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::: center home >> being here >> last donut? >> 14 March 2006

Tuesday, 14 March 2006
What Would the World be Like...?

In every era, philosophers look at the latest science and ask a really hard question. In the 16th century, they asked, "What would it be like if the earth really moved as Copernicus says?" And the question tormented them, since every answer required the world to be quite different from the one they thought they knew.

Our modern version of this question looks like this: "What would the world be like if quantum mechanics were true?!" "How could we have ordinary objects--tables and chairs, you and me?" These were the questions our speaker, Cian Dorr, was asking today in the lunchtime colloquium. These question has been asked many times before and they have not lost their power over us. There were no empty seats in the room. Latecomers were standing in the doorway gazing about, perhaps in the hope that wishing might quantum mechanically create an empty chair.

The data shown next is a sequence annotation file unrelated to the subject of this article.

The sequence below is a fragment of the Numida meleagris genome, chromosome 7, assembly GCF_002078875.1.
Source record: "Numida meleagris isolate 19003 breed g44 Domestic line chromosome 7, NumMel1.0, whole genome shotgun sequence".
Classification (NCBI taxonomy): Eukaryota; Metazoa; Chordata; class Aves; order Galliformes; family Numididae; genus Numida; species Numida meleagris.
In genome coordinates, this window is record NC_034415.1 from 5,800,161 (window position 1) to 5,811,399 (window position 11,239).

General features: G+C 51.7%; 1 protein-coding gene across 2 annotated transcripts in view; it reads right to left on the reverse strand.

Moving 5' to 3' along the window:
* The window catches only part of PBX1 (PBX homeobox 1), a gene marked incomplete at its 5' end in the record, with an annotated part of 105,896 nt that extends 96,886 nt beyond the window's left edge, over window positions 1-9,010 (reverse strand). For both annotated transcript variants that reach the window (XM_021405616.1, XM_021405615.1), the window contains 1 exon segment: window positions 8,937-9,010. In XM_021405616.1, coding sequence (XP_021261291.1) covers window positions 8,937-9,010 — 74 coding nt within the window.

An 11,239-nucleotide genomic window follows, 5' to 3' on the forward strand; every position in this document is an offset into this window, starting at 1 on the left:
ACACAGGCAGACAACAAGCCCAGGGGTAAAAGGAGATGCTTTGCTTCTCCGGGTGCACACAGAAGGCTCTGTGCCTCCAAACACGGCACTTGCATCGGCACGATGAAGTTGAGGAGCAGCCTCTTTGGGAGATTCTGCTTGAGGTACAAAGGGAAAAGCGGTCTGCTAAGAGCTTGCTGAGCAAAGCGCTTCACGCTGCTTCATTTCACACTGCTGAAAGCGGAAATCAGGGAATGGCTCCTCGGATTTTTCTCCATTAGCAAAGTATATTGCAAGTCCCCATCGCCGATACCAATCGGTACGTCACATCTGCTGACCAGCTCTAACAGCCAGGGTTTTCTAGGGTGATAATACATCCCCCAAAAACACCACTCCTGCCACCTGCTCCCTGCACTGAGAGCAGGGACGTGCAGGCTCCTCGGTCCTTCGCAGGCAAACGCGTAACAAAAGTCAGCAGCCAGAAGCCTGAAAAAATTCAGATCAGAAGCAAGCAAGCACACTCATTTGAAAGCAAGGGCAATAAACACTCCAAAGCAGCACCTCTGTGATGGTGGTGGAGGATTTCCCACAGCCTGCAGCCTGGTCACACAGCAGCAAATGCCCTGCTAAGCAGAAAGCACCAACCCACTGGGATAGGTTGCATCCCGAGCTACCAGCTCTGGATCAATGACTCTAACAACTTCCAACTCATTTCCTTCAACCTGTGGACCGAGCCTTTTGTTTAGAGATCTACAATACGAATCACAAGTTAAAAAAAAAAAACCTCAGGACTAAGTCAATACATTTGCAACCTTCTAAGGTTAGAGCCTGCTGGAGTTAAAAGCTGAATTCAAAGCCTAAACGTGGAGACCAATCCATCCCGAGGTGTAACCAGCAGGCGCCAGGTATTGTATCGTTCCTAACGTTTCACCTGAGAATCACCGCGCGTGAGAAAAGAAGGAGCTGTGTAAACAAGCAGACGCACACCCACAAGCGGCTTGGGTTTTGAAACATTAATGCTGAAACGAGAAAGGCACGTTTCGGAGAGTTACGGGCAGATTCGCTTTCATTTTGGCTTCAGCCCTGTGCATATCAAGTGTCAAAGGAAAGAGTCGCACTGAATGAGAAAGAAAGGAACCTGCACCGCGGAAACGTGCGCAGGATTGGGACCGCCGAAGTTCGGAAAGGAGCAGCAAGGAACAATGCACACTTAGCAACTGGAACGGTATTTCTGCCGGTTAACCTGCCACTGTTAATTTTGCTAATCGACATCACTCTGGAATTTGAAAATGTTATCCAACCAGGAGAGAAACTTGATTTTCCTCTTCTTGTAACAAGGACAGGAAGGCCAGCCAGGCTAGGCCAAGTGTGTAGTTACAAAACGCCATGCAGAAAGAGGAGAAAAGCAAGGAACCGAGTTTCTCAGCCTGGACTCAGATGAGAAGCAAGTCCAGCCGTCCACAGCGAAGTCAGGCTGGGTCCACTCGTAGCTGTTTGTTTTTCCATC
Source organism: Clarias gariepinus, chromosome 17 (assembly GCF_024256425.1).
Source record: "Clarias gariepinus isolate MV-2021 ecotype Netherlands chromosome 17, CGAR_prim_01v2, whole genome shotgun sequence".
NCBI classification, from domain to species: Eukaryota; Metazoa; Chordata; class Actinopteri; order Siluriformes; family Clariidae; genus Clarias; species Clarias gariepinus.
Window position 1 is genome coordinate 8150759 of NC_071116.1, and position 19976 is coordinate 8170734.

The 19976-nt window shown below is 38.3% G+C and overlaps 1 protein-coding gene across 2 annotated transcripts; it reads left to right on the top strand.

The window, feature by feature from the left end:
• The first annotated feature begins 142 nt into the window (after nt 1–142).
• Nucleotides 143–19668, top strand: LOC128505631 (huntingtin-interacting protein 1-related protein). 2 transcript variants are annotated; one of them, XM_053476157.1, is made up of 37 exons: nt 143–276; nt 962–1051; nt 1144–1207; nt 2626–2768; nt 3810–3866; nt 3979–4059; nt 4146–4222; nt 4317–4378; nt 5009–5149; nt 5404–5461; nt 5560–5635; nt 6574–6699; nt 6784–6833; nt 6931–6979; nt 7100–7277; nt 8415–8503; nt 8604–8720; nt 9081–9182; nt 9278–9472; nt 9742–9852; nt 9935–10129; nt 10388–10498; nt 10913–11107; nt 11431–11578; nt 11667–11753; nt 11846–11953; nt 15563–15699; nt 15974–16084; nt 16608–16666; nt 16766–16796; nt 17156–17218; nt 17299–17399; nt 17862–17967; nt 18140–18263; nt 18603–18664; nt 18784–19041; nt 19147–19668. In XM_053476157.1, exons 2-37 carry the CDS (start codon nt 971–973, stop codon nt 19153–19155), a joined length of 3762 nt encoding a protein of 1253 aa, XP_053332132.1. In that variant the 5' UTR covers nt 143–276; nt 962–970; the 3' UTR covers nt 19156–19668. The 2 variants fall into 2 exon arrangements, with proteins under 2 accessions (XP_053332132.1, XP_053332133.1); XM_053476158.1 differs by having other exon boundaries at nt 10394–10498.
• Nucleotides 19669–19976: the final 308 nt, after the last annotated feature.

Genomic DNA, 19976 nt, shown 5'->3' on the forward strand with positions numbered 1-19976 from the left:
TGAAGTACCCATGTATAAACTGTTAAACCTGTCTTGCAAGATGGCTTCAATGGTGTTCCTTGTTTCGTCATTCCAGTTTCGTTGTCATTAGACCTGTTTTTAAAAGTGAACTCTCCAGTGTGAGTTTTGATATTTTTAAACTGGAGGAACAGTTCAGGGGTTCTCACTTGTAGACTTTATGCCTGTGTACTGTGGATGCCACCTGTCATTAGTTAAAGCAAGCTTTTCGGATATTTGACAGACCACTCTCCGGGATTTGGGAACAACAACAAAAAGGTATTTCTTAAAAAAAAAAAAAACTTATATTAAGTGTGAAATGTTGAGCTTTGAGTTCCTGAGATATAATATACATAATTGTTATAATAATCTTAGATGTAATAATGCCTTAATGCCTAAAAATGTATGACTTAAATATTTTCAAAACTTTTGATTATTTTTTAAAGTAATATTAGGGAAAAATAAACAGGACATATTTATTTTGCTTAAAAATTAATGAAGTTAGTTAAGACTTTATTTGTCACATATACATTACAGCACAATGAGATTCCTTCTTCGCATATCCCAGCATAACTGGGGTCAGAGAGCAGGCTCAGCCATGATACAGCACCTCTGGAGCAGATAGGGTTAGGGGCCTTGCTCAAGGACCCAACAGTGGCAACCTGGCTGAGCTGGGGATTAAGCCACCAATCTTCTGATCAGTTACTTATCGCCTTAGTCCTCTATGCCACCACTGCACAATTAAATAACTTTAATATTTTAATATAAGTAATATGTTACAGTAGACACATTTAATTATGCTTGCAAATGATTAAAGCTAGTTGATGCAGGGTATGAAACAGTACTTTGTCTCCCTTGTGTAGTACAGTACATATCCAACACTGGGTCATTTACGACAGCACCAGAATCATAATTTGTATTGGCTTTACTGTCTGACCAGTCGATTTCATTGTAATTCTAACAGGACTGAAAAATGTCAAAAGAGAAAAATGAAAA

The questions hovered in the air as Cian began the rhythmical pacing while he spoke that would not stop for 55 minutes. Four paces, stop, turn, three paces, stop, turn, ... And he began to pull the answers from the air with grand motions. He canvassed the possibilities, slowly, methodically, systematically. The story built and began to look familiar. There were pieces of Everett and the notion of many worlds; and there was a diagram I recognized as a staple of papers written on the Bohm hidden variable theory. And then the juggle was over. The answer is a melange of Everett and Bohm, represented iconically by by a superposition of their two photos.

Well--glad we we got that one sorted out?! Oh, if it were that easy, we wouldn't have been staring at this question for over half a century. So it is on to question time and the chance for Cian's audience to explain why they think it isn't that easy.

John D. Norton

Cian Dorr
12:05pm, 817 Cathedral of Learning
14 March 2006
::: Finding Ordinary Objects in the World of Quantum Mechanics
::: Lunchtime Colloquium

Revised 10/15/07 - Copyright 2006